At the turn of the millennium, the Ontario-based Research in Motion — now BlackBerry — had laid claim to the business scene, its mobile phones revolutionizing workplace interaction for millions over the course of just a few years.
But the days of the “CrackBerry”-addict ended long ago. In the company’s latest earnings call, it became painfully apparent that the onetime king of mobile hardware has surrendered its throne in a quest to become, effectively, a software company. Whether or not you tally that transformation as a “win,” as BlackBerry (BBRY) CEO John Chen did repeatedly during the call, is up to you.
Once upon a time — 2009, to be exact — Fortune ranked BlackBerry the fastest growing company in the world. But the above chart demonstrates how the company has sunk from the euphoric highs of years past. Just four years ago, the company sold 13.2 million of its devices in the first quarter. This year, that figure plummeted to 1.1 million. (Note: In BlackBerry’s financial calendar, “Q1 2016” corresponds to the first three months of the standard 2015 calendar year. Readers should accordingly downshift all other quarters, too.)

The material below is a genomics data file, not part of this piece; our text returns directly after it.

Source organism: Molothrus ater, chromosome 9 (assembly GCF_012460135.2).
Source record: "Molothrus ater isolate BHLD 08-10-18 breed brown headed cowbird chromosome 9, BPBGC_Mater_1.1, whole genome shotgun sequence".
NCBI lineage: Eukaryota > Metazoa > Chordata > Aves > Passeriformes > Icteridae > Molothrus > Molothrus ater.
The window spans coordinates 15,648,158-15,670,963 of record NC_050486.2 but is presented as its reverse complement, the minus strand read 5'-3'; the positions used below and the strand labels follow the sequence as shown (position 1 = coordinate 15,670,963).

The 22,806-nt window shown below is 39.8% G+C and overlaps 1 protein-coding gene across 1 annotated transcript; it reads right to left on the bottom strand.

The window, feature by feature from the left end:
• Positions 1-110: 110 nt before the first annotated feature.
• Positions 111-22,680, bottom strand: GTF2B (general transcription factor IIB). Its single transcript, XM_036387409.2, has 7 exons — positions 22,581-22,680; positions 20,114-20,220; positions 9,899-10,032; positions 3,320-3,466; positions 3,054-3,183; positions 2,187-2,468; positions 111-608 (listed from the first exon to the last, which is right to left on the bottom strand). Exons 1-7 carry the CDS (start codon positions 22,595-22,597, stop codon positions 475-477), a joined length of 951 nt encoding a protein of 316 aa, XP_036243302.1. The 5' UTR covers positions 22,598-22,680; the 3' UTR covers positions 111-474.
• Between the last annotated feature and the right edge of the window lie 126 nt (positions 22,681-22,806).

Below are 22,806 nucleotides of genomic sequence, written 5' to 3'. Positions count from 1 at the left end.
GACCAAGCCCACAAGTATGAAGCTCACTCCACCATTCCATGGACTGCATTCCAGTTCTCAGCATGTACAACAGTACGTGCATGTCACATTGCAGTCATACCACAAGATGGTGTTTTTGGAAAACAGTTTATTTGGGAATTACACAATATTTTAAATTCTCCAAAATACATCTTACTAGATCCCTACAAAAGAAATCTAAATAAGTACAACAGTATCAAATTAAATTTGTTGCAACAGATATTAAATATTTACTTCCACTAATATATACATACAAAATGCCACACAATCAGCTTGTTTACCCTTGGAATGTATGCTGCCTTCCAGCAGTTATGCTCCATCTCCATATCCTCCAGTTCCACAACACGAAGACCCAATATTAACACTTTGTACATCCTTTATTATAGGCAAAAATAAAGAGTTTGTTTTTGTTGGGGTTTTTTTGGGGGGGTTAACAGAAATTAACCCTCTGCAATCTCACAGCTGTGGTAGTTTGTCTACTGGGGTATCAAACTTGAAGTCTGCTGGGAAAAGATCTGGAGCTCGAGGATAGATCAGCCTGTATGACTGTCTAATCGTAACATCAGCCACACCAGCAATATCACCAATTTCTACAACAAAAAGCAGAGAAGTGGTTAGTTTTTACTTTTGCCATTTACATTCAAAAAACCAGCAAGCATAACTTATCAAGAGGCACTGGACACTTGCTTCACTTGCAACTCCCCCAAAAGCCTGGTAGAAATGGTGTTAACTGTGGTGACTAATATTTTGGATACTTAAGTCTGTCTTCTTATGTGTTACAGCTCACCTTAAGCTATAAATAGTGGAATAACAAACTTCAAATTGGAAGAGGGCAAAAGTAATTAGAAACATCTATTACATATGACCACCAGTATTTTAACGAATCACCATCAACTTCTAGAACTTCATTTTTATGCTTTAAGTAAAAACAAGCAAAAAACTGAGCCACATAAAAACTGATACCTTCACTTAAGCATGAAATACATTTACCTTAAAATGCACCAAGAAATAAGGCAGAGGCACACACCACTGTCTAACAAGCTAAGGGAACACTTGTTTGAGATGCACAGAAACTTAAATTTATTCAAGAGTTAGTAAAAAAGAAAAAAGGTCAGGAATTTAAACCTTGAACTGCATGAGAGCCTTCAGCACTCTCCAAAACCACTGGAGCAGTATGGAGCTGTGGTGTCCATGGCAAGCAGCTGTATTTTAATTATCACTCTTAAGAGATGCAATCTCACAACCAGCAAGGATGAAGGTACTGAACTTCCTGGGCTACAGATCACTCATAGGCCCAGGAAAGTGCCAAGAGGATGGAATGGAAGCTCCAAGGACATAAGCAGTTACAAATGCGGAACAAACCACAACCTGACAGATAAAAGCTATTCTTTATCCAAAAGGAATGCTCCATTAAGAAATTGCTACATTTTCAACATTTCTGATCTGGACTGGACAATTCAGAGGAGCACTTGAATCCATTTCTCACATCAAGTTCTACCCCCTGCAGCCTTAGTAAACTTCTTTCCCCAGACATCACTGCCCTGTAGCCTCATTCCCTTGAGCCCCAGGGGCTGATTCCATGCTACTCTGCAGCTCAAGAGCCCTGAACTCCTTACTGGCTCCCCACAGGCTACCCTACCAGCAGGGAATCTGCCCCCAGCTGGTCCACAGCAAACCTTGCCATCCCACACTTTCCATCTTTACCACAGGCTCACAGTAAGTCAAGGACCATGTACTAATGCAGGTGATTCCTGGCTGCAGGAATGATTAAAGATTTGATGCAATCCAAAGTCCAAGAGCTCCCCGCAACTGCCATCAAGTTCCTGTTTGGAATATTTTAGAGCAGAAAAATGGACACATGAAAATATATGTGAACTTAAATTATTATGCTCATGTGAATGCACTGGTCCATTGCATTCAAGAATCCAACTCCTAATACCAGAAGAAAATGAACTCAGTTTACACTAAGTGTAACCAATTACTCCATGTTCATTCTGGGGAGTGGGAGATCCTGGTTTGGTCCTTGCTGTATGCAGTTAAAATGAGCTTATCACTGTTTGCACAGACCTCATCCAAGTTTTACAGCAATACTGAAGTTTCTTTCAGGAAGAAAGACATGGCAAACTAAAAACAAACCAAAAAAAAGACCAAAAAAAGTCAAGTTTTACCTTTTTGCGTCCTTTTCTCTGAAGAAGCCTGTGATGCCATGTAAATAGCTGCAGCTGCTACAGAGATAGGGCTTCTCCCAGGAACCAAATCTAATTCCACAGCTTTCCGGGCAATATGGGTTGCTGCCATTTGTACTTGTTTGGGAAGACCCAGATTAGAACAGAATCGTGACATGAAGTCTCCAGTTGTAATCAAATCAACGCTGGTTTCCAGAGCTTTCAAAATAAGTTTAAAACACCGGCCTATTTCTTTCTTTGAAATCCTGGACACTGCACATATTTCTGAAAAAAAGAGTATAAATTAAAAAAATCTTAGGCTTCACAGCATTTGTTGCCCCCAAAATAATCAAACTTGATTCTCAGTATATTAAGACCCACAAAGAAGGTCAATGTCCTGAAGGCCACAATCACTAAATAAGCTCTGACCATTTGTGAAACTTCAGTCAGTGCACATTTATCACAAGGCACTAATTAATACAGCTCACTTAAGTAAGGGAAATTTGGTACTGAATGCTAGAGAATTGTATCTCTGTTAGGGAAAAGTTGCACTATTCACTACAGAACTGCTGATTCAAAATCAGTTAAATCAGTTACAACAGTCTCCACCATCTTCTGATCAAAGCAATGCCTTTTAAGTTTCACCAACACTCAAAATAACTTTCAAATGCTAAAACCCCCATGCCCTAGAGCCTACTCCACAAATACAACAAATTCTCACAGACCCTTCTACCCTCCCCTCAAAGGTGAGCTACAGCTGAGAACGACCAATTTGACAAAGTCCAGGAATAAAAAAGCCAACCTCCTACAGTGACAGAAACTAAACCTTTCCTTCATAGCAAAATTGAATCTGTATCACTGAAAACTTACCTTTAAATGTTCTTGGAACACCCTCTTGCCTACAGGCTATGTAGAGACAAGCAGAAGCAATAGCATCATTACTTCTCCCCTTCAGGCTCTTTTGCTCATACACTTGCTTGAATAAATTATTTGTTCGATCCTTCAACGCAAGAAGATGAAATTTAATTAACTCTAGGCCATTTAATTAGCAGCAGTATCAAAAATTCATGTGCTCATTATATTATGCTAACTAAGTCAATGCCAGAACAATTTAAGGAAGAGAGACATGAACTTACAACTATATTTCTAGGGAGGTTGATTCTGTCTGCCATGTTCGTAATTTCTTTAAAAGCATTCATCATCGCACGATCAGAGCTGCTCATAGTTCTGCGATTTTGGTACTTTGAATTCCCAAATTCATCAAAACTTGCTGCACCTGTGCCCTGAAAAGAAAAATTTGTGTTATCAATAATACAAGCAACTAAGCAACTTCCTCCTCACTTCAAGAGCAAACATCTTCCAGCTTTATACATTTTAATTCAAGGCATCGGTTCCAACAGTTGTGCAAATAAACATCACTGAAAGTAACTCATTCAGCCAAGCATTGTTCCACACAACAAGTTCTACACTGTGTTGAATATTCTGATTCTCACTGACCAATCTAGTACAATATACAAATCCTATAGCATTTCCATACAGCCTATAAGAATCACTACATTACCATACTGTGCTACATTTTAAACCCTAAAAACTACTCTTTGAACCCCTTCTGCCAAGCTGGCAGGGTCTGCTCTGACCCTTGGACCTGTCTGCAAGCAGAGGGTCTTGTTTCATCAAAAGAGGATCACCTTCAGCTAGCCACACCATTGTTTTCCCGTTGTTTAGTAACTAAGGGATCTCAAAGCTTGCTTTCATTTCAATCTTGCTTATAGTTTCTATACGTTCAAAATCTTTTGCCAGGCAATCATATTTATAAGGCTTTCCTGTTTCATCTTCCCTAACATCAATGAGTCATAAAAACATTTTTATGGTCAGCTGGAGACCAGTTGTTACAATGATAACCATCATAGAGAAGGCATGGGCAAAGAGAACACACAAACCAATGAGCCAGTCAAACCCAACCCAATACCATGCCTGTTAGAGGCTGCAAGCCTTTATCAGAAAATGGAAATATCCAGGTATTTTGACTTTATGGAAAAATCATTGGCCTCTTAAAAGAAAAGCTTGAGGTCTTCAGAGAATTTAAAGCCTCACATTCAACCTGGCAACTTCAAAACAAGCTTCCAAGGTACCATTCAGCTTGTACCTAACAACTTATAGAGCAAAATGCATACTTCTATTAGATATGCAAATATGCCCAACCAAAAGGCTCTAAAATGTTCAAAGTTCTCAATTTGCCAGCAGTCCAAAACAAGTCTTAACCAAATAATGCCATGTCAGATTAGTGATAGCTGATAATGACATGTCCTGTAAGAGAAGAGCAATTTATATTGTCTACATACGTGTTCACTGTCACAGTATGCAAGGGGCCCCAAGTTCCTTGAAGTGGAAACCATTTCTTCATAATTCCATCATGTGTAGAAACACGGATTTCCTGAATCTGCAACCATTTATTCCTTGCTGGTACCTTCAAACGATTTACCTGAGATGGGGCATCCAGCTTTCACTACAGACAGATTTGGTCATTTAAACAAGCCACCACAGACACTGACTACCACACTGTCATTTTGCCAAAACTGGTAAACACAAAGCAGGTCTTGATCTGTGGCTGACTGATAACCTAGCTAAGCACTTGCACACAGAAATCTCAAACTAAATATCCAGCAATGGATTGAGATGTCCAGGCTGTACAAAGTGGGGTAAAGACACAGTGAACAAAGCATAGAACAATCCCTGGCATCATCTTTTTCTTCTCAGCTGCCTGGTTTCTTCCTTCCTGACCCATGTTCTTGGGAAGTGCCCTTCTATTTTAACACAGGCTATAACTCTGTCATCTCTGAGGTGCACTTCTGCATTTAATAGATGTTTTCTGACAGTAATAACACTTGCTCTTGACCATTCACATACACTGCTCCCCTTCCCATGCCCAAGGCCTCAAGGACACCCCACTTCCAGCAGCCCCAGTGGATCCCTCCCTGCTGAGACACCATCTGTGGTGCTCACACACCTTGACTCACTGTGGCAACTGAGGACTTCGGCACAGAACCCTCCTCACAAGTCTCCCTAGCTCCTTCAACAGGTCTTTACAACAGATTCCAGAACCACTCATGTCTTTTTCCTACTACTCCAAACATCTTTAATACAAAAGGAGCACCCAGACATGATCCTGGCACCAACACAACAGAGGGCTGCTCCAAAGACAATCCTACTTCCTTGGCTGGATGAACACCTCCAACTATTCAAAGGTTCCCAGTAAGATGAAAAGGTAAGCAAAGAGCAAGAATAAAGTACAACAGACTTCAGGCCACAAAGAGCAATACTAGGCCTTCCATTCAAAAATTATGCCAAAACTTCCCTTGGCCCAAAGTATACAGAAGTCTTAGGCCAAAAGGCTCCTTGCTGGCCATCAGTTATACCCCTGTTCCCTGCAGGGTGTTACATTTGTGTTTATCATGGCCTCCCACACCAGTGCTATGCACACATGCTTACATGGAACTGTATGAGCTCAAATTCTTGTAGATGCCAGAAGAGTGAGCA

Despite the funereal trend line and pivot towards software, Chen remains “bullish” on its handset business, believing new models can regain market share from rivals like Apple (AAPL) and Samsung (SSNLF).
“We think we can make money on the phones,” Chen said on an earnings call Tuesday, CNBC reports. “We’ve done a lot of things not only about the design but everything we talked about with manufacturing arrangements to components to everything included.”
Correction, July 6, 2015: An earlier version of this story mistakenly conflated units sold with revenue.